Last week, thousands of educators, district leaders and IT professionals gathered in Orlando, Fl., for the National Future of Education Technology Conference (FETC) to witness firsthand how edtech is shaping K12 education to benefit our students. Among the many innovations and trends highlighted throughout the week, one of the most prominent topics discussed was artificial intelligence—obviously.
Since ChatGPT’s public release in November 2022, the mention of AI continues to spark discussion among educators who share deep concerns surrounding its use in the classroom. One expert, however, assures us that teachers ought to have nothing to worry about. Instead, schools should find ways to invite collaboration between the two.
Dan Fitzpatrick, former educator and bestselling author of The AI Classroom: The Ultimate Guide to Artificial Intelligence in Education, was a featured keynote speaker at FETC 2024 where he shared his vision for AI in education and his forecasts for the future of K12, particularly how it impacts the teaching profession.
I had the pleasure of sitting down with him ahead of his speech to learn firsthand the trends that have arisen since ChatGPT’s release. Here’s what we gathered from that conversation.
Teachers are both excited and concerned
Although teachers have had a significant amount of time to tinker with the tool, Fitzpatrick says many are still on the fence about bringing it into their classrooms. Yet, the excitement is still there.
“Teachers want to know how to implement it, but there’s a lot of confusion out there,” he says. “I compare it to 1997 when the internet came around.
“It’s really interesting because it’s probably the lowest barrier to entry tool ever. All it takes is someone typing into it to produce results. But when you marry it to your profession, especially as a teacher, how can you get the most out of it?”
Still, some of the initial concerns that existed when ChatGPT first arrived in November 2022 remain, specifically those surrounding its regulation in school and how to ensure academic integrity. But Fitzpatrick is certain that AI will become mainstream over the next few years, just as the internet did. Until then, he advises teachers to play with AI. Learn how to get exactly what you need from it and practice your prompt writing.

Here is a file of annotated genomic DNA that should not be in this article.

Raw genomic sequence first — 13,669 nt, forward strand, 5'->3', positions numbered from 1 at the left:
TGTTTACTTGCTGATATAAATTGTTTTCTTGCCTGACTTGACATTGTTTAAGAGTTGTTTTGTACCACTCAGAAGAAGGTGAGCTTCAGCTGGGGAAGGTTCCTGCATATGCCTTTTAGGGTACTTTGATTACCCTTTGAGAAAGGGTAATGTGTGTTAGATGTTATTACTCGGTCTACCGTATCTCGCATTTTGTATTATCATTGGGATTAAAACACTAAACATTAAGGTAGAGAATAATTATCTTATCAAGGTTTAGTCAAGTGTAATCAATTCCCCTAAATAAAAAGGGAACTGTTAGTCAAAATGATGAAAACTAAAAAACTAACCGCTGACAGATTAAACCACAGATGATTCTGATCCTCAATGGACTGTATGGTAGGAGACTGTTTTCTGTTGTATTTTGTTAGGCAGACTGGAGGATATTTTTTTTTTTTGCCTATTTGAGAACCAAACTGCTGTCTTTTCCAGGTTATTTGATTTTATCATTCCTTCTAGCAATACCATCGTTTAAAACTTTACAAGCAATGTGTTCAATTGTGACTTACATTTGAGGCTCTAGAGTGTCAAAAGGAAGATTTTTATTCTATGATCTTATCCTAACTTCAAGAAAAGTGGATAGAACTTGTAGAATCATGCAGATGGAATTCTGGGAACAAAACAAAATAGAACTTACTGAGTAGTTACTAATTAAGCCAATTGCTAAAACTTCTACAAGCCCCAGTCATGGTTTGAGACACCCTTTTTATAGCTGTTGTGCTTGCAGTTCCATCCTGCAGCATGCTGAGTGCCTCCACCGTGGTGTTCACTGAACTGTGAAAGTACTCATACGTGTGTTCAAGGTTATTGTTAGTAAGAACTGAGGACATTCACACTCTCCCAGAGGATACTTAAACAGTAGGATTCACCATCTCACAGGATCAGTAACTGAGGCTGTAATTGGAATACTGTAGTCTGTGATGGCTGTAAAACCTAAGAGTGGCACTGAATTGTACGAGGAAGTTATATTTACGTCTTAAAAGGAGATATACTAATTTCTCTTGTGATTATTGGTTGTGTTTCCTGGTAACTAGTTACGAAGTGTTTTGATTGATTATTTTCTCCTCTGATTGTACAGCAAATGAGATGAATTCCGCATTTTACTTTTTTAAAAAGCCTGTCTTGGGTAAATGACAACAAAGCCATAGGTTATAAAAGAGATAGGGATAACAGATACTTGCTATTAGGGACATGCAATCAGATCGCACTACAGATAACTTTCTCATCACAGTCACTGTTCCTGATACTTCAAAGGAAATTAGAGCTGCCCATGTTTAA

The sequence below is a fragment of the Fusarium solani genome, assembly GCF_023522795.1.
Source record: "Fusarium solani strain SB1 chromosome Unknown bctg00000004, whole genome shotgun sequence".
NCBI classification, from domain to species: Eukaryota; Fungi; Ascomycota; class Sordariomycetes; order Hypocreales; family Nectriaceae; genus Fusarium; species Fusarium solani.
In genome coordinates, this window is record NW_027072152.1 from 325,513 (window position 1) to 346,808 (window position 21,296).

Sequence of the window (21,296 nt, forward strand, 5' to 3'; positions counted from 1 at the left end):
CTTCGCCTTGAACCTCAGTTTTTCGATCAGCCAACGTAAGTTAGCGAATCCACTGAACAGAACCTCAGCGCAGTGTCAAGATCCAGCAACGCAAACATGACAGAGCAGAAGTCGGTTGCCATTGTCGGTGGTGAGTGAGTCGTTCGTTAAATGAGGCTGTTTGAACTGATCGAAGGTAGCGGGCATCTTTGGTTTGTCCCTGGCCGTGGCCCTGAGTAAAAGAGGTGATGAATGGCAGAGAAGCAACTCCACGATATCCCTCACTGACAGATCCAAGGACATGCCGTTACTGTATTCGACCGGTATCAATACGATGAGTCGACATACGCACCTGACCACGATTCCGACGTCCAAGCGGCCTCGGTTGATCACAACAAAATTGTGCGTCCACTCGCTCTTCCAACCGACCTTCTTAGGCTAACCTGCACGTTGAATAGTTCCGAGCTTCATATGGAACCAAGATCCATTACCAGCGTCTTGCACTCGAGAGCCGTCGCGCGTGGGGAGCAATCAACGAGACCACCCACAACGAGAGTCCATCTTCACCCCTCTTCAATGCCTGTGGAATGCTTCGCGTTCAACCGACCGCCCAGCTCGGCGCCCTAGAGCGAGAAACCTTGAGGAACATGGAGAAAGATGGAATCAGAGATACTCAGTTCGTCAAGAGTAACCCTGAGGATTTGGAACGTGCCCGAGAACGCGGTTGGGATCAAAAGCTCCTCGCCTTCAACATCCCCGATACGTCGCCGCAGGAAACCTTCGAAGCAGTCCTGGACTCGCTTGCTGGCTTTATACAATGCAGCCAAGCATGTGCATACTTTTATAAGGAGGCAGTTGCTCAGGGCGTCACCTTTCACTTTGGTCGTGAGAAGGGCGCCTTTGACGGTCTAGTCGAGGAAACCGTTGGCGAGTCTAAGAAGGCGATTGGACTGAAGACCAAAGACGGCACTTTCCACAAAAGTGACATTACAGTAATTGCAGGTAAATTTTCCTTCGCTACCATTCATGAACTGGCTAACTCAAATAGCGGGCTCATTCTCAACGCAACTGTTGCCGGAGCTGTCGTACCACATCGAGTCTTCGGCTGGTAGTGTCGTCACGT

“There’s a bias that can come with AI tools,” he explains. “I show teachers and school leaders how they can combat that bias. It all comes down to communication. Don’t just rely on AI to give you everything you need. You’ve got to prompt it in a really specific way to get what you need out of it.”
Opening doors for personalized learning
It’s no surprise that teachers are strapped for time. Even in its early stages, AI can do some incredible things to free up educators from burdensome tasks like creating a lesson plan, for example.
During Fitzpatrick’s keynote speech at FETC, he showed the audience how to take an audio transcript from a YouTube documentary, throw it into ChatGPT and have it design a lesson plan based on that information. As ChatGPT was performing magic on the screen, one audience member, presumably a teacher, said out loud, “That’s hours from my day” now freed up thanks to AI.
It has also opened the doors to more personalized learning opportunities for students. Every child with a device now has their own digital tutor in the palm of their hand.
“It’s the utopia of education, really, to have a 1:1 teacher with a student and personalize that learning,” he says. “And it’s difficult. We’ve outgrown class sizes, so it’s difficult for a teacher to be with every student. I think this helps us go further down that path and personalize learning for students.”
He argues that educators will inevitably have to embrace this technology because businesses are already on board. And if we don’t, “students will, and so will their parents.”
“We’re already starting to see companies starting their own schools boosted by AI. I think we’re going to witness the decentralization of education in the next few years,” Fitzpatrick says. “There will be a lot more options for parents and students.”
Don’t teach with AI, collaborate with it
Although it’s in its early stages, he’s enjoying seeing how teachers are using AI in the classroom to help students think more creatively, which he argues might not make sense as critics say it takes away people’s creativity. But through collaboration with AI, that’s where he believes you’ll see the best results.
“Those are the skills students are going to need going into their careers,” he mentions. “Teachers can have students use it creatively for image generation, music generation, ideation on ideas and personalized feedback.”
Ultimately, Fitzpatrick holds out hope for the teaching profession and how it can benefit from AI. Since ChatGPT’s release, the question of “Will AI replace teachers” has been looming over educators’ heads. His response? No, but the profession will change.
“When I was writing my book I was talking to a guy named David Price who is an author from England and he described it as ‘the dance between humans and machines.’ I don’t know much about dancing, but there’s got to be a lead. We need to make sure that the teacher is the lead in that collaboration with proper training and pedagogy surrounding AI tools.”